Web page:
Jaylani Hussein

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Jaylani Hussein is based in Minnesota.

Trump's Muslim Ban rally

According to Kent Mori and Austin Jensen FightBack! News March 19, 2017;

Minneapolis, MN – Despite cold and rain, 60 people rallied in Minneapolis to voice their opposition to Trump’s Muslim Ban, March 16. Starting the rally out were chants of “Hey Trump, let’s be clear: Muslims are welcome here!” and “No Trump, no KKK, no racist USA!” which reverberated off the glass of both the Federal Court Building and the Minneapolis City Hall across the street. The protest was organized by the Minnesota Anti-War Committee.
The protest’s speakers represented the broad coalition necessary to defeat Trump’s Muslim ban and included Imam Hassan Mohamud, Director of the Islamic Dawah Center; Stephanie Taylor, Anti-War Committee; Imam Hassan Jama, Executive Director of Islamic Association of North America; Brad Sigal, Minnesota Immigrant Rights Action Committee’s No More Deportation Campaign, and Jaylani Hussein, Executive Director of the Council on American Islamic Relations - MN. The diverse speakers emphasized confidence and resolution with the latest court victory against Trump’s Muslim Ban.

Trump’s "Muslim ban" protest

Minneapolis, MN - On June 26 2018, over 600 protesters rallied at the U.S. Federal Courthouse in Minneapolis and then marched through downtown to protest the U.S. Supreme Court’s decision to uphold President Trump’s Muslim ban. The rally was organized by the Council on American Islamic Relations (CAIR) and the MN Anti-War Committee (AWC) as an emergency response to the Court’s 5-4 decision in Trump v. Hawaii.

Since being elected, President Trump has tried to implement his Muslim ban three times. Each time, thousands of Minnesotans have taken to the streets and to the airport to call Trump out on his attempt to put anti-Muslim bigotry into law.

Jaylani Hussein, executive director of CAIR - Minnesota, started off the protest. “I am here today on land stolen from Native Americans. I am standing here today with still the fear, the anger, all the emotions that we have felt this week - in North Minneapolis with Thurman Blevins loss. I am here today with the same horrific feeling that we saw on the border of this nation when children were removed from their parents and put into child prisons. I am here today in solidarity with all of the struggles and know that many of us are reminded of this every single day. So, what I want to tell you today is they have come for the Muslims but they are coming for everybody. The Supreme Court today was wrong, and we have to say that!”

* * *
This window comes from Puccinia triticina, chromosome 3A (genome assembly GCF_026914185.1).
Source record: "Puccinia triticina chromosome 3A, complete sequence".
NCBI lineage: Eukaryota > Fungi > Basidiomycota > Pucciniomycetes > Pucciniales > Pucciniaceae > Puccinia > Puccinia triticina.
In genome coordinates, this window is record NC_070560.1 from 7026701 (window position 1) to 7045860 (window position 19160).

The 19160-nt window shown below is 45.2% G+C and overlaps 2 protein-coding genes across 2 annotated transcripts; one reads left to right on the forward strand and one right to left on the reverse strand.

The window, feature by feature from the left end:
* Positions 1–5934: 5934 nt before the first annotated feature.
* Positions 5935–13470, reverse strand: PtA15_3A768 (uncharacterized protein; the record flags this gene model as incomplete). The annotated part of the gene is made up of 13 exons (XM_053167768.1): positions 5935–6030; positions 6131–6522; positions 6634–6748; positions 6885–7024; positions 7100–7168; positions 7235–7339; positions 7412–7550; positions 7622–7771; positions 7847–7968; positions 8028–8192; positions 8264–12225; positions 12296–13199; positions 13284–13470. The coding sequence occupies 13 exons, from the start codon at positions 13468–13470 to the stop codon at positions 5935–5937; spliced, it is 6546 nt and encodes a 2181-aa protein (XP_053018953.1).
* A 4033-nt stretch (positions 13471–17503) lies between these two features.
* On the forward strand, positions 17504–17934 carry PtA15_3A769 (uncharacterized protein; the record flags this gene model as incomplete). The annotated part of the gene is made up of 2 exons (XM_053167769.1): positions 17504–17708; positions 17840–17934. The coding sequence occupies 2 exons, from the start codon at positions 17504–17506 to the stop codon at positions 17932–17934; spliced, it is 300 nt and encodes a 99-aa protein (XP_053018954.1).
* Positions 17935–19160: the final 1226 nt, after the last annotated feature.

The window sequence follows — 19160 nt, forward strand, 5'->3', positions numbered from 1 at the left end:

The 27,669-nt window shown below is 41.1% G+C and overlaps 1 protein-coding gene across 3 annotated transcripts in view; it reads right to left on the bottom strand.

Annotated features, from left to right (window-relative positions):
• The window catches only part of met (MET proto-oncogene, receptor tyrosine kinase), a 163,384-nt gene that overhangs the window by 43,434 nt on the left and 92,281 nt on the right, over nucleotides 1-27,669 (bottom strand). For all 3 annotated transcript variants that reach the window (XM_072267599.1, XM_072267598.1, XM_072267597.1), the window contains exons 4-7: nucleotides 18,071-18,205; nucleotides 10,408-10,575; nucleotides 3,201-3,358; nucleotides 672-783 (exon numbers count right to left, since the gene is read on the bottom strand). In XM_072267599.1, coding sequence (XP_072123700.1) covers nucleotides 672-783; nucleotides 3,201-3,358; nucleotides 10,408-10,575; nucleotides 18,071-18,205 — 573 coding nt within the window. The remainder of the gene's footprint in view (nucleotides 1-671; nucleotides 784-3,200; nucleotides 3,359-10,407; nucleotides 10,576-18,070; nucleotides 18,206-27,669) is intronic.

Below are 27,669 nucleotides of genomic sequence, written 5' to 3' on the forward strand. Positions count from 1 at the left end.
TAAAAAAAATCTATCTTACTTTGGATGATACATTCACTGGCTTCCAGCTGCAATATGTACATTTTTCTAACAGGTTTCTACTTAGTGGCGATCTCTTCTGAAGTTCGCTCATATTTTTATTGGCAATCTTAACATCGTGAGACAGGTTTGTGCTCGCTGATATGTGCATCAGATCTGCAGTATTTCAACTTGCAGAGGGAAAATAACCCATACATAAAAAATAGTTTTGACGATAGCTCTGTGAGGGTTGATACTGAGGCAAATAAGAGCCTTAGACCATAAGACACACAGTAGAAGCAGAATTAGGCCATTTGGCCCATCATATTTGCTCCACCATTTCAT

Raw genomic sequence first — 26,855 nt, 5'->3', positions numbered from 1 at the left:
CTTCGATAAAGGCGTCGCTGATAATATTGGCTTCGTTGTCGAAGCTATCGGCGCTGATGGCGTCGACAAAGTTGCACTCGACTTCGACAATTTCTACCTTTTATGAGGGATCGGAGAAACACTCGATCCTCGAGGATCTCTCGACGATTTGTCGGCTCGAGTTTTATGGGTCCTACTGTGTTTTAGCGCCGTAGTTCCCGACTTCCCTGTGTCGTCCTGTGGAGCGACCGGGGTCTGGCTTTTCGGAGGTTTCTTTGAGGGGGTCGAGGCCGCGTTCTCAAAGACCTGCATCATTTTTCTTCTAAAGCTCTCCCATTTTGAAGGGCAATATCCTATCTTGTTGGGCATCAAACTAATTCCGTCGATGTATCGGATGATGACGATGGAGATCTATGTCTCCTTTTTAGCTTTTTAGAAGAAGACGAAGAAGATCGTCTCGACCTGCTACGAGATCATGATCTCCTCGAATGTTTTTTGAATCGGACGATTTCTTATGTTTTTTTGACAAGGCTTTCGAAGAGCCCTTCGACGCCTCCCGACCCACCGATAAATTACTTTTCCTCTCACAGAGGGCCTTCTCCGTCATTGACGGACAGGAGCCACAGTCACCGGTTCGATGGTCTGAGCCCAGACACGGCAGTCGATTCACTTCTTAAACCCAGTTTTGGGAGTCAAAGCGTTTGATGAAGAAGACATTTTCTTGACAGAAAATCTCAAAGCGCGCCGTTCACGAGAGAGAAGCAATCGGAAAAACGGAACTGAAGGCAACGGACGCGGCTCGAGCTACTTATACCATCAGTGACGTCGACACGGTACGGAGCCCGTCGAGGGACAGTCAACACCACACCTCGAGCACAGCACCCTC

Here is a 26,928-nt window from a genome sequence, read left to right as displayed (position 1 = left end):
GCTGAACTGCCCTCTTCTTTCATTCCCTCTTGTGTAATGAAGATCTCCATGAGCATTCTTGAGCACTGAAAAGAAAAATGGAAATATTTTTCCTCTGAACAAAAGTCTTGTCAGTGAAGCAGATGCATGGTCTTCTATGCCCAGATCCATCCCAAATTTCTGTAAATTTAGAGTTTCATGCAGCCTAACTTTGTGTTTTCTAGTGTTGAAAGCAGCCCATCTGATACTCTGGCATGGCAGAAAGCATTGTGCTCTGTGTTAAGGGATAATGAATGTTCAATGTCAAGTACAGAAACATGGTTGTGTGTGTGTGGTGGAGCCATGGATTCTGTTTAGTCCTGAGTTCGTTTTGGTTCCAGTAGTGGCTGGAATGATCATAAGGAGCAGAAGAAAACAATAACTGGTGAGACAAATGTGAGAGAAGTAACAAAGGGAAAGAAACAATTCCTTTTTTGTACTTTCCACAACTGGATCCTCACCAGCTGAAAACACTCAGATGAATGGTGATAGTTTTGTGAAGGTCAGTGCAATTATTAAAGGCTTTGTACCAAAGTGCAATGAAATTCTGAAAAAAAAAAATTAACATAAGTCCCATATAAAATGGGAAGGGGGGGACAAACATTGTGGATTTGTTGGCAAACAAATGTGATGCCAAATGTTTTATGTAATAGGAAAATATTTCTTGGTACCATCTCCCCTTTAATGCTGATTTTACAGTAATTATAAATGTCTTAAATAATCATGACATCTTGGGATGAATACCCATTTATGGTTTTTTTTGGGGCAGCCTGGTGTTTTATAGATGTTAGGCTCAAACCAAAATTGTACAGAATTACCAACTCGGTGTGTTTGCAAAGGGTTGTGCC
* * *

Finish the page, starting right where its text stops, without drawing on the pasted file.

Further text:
Speaker Tracy Molm, a member of the Anti-War Committee, explained the connection between Trump’s immigration policy and his foreign policy, “It is immoral for the Court to not see this ban for what it is – justification for a racist federal policy that attacks people from countries that the U.S. is bombing or threatening to bomb. We need to demand not only an end to the Muslim ban but to demand an end to U.S. drone strikes and special forces operations in Somalia, to an end to intervention in Syria, to war threats on North Korea and Iran and to threats to topple the government of Venezuela. Trump’s racist Muslim ban is directly related to his policy of expanding U.S. warfare and threats in the Middle East, Africa, Asia and Latin America.”

Mohamud Mohamed, an organizer with the Young Muslims Collective, gave an impassioned speech: “If legality is a measure for morality for you then you’re doing it wrong. If every time we tell you that these things are eating at the heart of our community and are tearing us apart and you say ‘Well the state legislature passed it...I don’t know what to say’ or ‘your state rep or the mayor said it was ok’ or ‘Andrew Luger said it was moral’ ...legality can never be a measure of what is moral because we have seen what that does to our country. We’ve seen policies that have pursued that we have known for a fact are unethical and fly in the face of what it means to be human. And the only thing evil needs is the silence of good people.”